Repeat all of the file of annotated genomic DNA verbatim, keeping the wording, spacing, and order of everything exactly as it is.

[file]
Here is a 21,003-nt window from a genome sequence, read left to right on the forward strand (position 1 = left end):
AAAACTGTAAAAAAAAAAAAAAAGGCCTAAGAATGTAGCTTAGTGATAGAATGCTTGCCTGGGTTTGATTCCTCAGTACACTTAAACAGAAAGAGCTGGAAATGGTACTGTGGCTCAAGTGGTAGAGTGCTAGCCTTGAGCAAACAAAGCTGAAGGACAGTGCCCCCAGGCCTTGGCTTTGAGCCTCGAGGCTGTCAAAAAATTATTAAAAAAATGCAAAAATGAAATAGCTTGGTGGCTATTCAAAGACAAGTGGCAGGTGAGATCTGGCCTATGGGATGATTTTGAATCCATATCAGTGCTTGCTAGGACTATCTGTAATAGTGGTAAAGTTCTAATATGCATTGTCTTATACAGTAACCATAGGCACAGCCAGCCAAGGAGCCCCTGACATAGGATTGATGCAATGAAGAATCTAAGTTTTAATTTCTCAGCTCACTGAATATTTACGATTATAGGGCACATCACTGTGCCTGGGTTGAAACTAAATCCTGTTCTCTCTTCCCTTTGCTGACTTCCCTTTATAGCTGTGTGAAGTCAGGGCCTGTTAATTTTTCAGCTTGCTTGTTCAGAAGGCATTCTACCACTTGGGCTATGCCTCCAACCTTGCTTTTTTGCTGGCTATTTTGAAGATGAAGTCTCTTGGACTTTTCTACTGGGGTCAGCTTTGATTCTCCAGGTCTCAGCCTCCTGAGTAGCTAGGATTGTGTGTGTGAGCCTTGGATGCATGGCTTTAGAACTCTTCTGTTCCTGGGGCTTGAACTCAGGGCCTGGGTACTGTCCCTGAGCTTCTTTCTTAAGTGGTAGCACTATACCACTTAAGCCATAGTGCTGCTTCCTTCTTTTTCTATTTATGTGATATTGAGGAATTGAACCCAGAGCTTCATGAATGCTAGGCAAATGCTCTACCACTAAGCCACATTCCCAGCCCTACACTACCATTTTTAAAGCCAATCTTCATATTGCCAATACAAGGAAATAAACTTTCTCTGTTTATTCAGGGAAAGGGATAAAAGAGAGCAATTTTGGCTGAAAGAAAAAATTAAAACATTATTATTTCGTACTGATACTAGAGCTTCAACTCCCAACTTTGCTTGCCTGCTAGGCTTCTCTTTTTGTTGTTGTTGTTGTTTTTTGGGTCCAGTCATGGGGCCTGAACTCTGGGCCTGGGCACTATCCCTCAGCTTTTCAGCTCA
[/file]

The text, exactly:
Here is a 21,003-nt window from a genome sequence, read left to right on the forward strand (position 1 = left end):
AAAACTGTAAAAAAAAAAAAAAAGGCCTAAGAATGTAGCTTAGTGATAGAATGCTTGCCTGGGTTTGATTCCTCAGTACACTTAAACAGAAAGAGCTGGAAATGGTACTGTGGCTCAAGTGGTAGAGTGCTAGCCTTGAGCAAACAAAGCTGAAGGACAGTGCCCCCAGGCCTTGGCTTTGAGCCTCGAGGCTGTCAAAAAATTATTAAAAAAATGCAAAAATGAAATAGCTTGGTGGCTATTCAAAGACAAGTGGCAGGTGAGATCTGGCCTATGGGATGATTTTGAATCCATATCAGTGCTTGCTAGGACTATCTGTAATAGTGGTAAAGTTCTAATATGCATTGTCTTATACAGTAACCATAGGCACAGCCAGCCAAGGAGCCCCTGACATAGGATTGATGCAATGAAGAATCTAAGTTTTAATTTCTCAGCTCACTGAATATTTACGATTATAGGGCACATCACTGTGCCTGGGTTGAAACTAAATCCTGTTCTCTCTTCCCTTTGCTGACTTCCCTTTATAGCTGTGTGAAGTCAGGGCCTGTTAATTTTTCAGCTTGCTTGTTCAGAAGGCATTCTACCACTTGGGCTATGCCTCCAACCTTGCTTTTTTGCTGGCTATTTTGAAGATGAAGTCTCTTGGACTTTTCTACTGGGGTCAGCTTTGATTCTCCAGGTCTCAGCCTCCTGAGTAGCTAGGATTGTGTGTGTGAGCCTTGGATGCATGGCTTTAGAACTCTTCTGTTCCTGGGGCTTGAACTCAGGGCCTGGGTACTGTCCCTGAGCTTCTTTCTTAAGTGGTAGCACTATACCACTTAAGCCATAGTGCTGCTTCCTTCTTTTTCTATTTATGTGATATTGAGGAATTGAACCCAGAGCTTCATGAATGCTAGGCAAATGCTCTACCACTAAGCCACATTCCCAGCCCTACACTACCATTTTTAAAGCCAATCTTCATATTGCCAATACAAGGAAATAAACTTTCTCTGTTTATTCAGGGAAAGGGATAAAAGAGAGCAATTTTGGCTGAAAGAAAAAATTAAAACATTATTATTTCGTACTGATACTAGAGCTTCAACTCCCAACTTTGCTTGCCTGCTAGGCTTCTCTTTTTGTTGTTGTTGTTGTTTTTTGGGTCCAGTCATGGGGCCTGAACTCTGGGCCTGGGCACTATCCCTCAGCTTTTCAGCTCA